Reggie the Screech Owl
Reggie, a female Eastern screech owl , was brought to Cedar Run in the summer of 2000 as a juvenile. She suffered a severe eye injury probably due to impact with a vehicle. The injury left Reggie blind in her left eye. Because of this permanent injury, Reggie could not be successfully released back into the wild. Not only would she be unable to hunt successfully, but she would also become easy prey for a predator.
During her recuperation, it was determined that Reggie would make an excellent candidate for our Raptor Education Program. This feisty little owl quickly learned to sit on a glove and follow simple commands.
After eight years of working as a tiny Ambassador for the refuge, Reggie was retired from the Education Team. Visitors may now view Reggie in our screech owl enclosure located in the Wildlife Housing Area. Look up in the rafters for the beautiful screech owl with the vivid cinnamon red feathers and the black eye!
Screech Owl Facts
- very small owl with prominent "ear tufts" (horn-like feathers)
- two mottled color morphs, rufous red and gray
- commonly found in the eastern United States and southern Canada
- lives in almost any habitat such as forest edges, open woodlands, orchards, gardens, lakeshores, parks, and residential areas
- Belongs to a group of carnivorous birds known as raptors, or birds of prey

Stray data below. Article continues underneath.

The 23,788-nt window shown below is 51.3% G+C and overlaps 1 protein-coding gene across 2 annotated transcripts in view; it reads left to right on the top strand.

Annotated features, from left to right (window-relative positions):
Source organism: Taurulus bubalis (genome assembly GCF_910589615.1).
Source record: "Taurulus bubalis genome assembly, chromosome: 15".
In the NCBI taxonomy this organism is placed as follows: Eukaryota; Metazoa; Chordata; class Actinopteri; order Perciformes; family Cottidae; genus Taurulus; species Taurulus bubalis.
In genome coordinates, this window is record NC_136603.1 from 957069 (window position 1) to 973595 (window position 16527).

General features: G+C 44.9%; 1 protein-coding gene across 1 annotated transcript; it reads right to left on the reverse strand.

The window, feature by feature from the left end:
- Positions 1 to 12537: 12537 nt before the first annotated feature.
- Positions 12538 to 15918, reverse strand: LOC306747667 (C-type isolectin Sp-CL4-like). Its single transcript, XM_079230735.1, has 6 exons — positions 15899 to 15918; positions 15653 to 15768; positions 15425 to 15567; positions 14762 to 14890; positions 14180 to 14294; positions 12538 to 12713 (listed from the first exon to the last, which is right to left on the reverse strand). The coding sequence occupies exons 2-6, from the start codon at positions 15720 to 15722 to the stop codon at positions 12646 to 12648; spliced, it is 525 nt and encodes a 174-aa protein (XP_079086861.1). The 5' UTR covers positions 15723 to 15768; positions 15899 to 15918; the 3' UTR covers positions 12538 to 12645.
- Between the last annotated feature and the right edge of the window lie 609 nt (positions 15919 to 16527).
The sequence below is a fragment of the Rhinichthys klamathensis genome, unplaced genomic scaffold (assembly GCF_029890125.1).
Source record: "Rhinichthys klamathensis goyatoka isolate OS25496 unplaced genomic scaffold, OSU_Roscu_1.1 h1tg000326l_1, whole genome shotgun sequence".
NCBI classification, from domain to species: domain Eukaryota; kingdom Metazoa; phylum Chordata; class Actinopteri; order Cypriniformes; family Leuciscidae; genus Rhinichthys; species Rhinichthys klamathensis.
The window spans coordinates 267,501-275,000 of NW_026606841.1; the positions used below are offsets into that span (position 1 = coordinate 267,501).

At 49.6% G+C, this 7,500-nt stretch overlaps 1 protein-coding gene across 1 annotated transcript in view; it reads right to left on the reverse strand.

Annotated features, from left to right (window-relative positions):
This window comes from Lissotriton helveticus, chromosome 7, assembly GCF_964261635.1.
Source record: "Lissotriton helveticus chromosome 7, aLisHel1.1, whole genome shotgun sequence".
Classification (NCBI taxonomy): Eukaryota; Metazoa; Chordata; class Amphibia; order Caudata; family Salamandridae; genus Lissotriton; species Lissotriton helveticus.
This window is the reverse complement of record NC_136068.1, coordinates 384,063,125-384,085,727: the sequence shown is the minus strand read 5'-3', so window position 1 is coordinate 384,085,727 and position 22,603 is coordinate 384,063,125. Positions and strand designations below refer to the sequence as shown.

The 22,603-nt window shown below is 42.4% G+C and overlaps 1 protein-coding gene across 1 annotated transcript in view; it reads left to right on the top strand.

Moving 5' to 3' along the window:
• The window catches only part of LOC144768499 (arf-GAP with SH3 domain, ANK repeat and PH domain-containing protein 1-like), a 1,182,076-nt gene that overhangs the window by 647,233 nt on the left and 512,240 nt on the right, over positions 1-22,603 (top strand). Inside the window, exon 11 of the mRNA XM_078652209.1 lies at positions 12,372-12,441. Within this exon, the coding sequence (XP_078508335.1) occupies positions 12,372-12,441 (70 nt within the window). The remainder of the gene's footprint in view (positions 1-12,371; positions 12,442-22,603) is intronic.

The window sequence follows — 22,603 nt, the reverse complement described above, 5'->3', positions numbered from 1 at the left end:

- Is typically nocturnal, hunts at dusk and through the night
- Exceptional hearing and eyesight
- Fixed eyes and flexible neck (can rotate head 270 degrees)
- Sharp talons used to capture and kill prey; short curved beak used to tear prey apart when too large to swallow whole
- silent flight (fringes on edges of flight feathers muffle sound)
- opportunistic hunter; will eat any kind of small animal, such as mice, voles, songbirds, lizards, snakes, frogs, fish, crayfish, worms, and insects
- commonly vocalizes with a low trill or a descending whinny
- solitary, except during mating season
- nests in natural tree cavities and woodpecker holes; will also use nest boxes
- preyed upon by all larger owls, cats, some larger hawks, raccoons, weasels, skunks, and snakes; frequently hit by motor vehicles
- life span: about 3-7 years in the wild, up to 20 years in captivity
Links to more facts about screech owls